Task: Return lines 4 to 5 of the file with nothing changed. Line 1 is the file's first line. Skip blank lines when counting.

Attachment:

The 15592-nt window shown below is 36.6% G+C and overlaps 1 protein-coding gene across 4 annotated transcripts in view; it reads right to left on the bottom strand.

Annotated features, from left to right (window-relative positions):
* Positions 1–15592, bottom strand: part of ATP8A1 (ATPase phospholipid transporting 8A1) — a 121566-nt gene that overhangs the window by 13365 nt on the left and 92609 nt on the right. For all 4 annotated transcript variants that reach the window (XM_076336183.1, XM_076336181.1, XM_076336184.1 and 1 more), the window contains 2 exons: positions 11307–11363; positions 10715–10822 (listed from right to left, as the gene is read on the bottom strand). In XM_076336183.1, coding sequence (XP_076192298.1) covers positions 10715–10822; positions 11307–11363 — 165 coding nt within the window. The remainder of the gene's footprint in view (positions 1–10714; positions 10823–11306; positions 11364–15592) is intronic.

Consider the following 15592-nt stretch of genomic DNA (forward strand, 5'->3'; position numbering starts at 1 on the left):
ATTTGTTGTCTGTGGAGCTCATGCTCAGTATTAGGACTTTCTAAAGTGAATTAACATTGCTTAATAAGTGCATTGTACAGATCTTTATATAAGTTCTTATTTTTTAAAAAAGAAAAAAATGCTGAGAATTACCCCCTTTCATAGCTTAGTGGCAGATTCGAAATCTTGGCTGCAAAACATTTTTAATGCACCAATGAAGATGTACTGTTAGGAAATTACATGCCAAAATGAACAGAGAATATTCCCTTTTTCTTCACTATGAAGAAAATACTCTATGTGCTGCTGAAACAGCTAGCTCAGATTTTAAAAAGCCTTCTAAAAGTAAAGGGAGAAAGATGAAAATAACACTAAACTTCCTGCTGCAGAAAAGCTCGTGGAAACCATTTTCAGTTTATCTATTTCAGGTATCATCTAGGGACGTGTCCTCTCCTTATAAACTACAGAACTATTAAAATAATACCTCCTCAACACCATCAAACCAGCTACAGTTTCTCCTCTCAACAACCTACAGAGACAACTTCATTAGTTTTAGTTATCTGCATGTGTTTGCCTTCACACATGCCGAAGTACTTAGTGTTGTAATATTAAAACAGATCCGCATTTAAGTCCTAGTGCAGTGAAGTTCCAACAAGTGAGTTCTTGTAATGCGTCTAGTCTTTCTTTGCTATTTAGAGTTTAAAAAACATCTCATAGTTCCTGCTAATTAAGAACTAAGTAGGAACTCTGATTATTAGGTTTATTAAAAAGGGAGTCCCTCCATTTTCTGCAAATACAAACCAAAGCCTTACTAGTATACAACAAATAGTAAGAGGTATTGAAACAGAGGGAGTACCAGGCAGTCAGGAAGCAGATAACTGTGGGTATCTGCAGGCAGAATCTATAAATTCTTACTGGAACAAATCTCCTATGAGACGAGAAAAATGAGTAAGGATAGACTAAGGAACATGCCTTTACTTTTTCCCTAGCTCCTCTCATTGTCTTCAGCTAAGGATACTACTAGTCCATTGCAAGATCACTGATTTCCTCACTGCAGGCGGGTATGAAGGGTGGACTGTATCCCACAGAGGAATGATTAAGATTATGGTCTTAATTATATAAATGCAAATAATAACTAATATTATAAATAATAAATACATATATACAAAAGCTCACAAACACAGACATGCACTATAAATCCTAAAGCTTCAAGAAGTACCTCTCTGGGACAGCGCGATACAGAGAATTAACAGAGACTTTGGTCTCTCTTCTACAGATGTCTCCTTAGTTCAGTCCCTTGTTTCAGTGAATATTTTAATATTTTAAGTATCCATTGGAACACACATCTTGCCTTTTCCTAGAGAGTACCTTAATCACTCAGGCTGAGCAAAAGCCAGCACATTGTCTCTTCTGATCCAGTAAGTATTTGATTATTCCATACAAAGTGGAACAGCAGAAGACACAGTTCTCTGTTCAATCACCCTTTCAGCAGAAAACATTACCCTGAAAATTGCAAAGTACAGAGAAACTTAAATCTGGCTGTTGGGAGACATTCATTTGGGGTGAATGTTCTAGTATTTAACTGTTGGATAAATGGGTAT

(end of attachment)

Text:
Consider the following 15592-nt stretch of genomic DNA (forward strand, 5'->3'; position numbering starts at 1 on the left):
ATTTGTTGTCTGTGGAGCTCATGCTCAGTATTAGGACTTTCTAAAGTGAATTAACATTGCTTAATAAGTGCATTGTACAGATCTTTATATAAGTTCTTATTTTTTAAAAAAGAAAAAAATGCTGAGAATTACCCCCTTTCATAGCTTAGTGGCAGATTCGAAATCTTGGCTGCAAAACATTTTTAATGCACCAATGAAGATGTACTGTTAGGAAATTACATGCCAAAATGAACAGAGAATATTCCCTTTTTCTTCACTATGAAGAAAATACTCTATGTGCTGCTGAAACAGCTAGCTCAGATTTTAAAAAGCCTTCTAAAAGTAAAGGGAGAAAGATGAAAATAACACTAAACTTCCTGCTGCAGAAAAGCTCGTGGAAACCATTTTCAGTTTATCTATTTCAGGTATCATCTAGGGACGTGTCCTCTCCTTATAAACTACAGAACTATTAAAATAATACCTCCTCAACACCATCAAACCAGCTACAGTTTCTCCTCTCAACAACCTACAGAGACAACTTCATTAGTTTTAGTTATCTGCATGTGTTTGCCTTCACACATGCCGAAGTACTTAGTGTTGTAATATTAAAACAGATCCGCATTTAAGTCCTAGTGCAGTGAAGTTCCAACAAGTGAGTTCTTGTAATGCGTCTAGTCTTTCTTTGCTATTTAGAGTTTAAAAAACATCTCATAGTTCCTGCTAATTAAGAACTAAGTAGGAACTCTGATTATTAGGTTTATTAAAAAGGGAGTCCCTCCATTTTCTGCAAATACAAACCAAAGCCTTACTAGTATACAACAAATAGTAAGAGGTATTGAAACAGAGGGAGTACCAGGCAGTCAGGAAGCAGATAACTGTGGGTATCTGCAGGCAGAATCTATAAATTCTTACTGGAACAAATCTCCTATGAGACGAGAAAAATGAGTAAGGATAGACTAAGGAACATGCCTTTACTTTTTCCCTAGCTCCTCTCATTGTCTTCAGCTAAGGATACTACTAGTCCATTGCAAGATCACTGATTTCCTCACTGCAGGCGGGTATGAAGGGTGGACTGTATCCCACAGAGGAATGATTAAGATTATGGTCTTAATTATATAAATGCAAATAATAACTAATATTATAAATAATAAATACATATATACAAAAGCTCACAAACACAGACATGCACTATAAATCCTAAAGCTTCAAGAAGTACCTCTCTGGGACAGCGCGATACAGAGAATTAACAGAGACTTTGGTCTCTCTTCTACAGATGTCTCCTTAGTTCAGTCCCTTGTTTCAGTGAATATTTTAATATTTTAAGTATCCATTGGAACACACATCTTGCCTTTTCCTAGAGAGTACCTTAATCACTCAGGCTGAGCAAAAGCCAGCACATTGTCTCTTCTGATCCAGTAAGTATTTGATTATTCCATACAAAGTGGAACAGCAGAAGACACAGTTCTCTGTTCAATCACCCTTTCAGCAGAAAACATTACCCTGAAAATTGCAAAGTACAGAGAAACTTAAATCTGGCTGTTGGGAGACATTCATTTGGGGTGAATGTTCTAGTATTTAACTGTTGGATAAATGGGTAT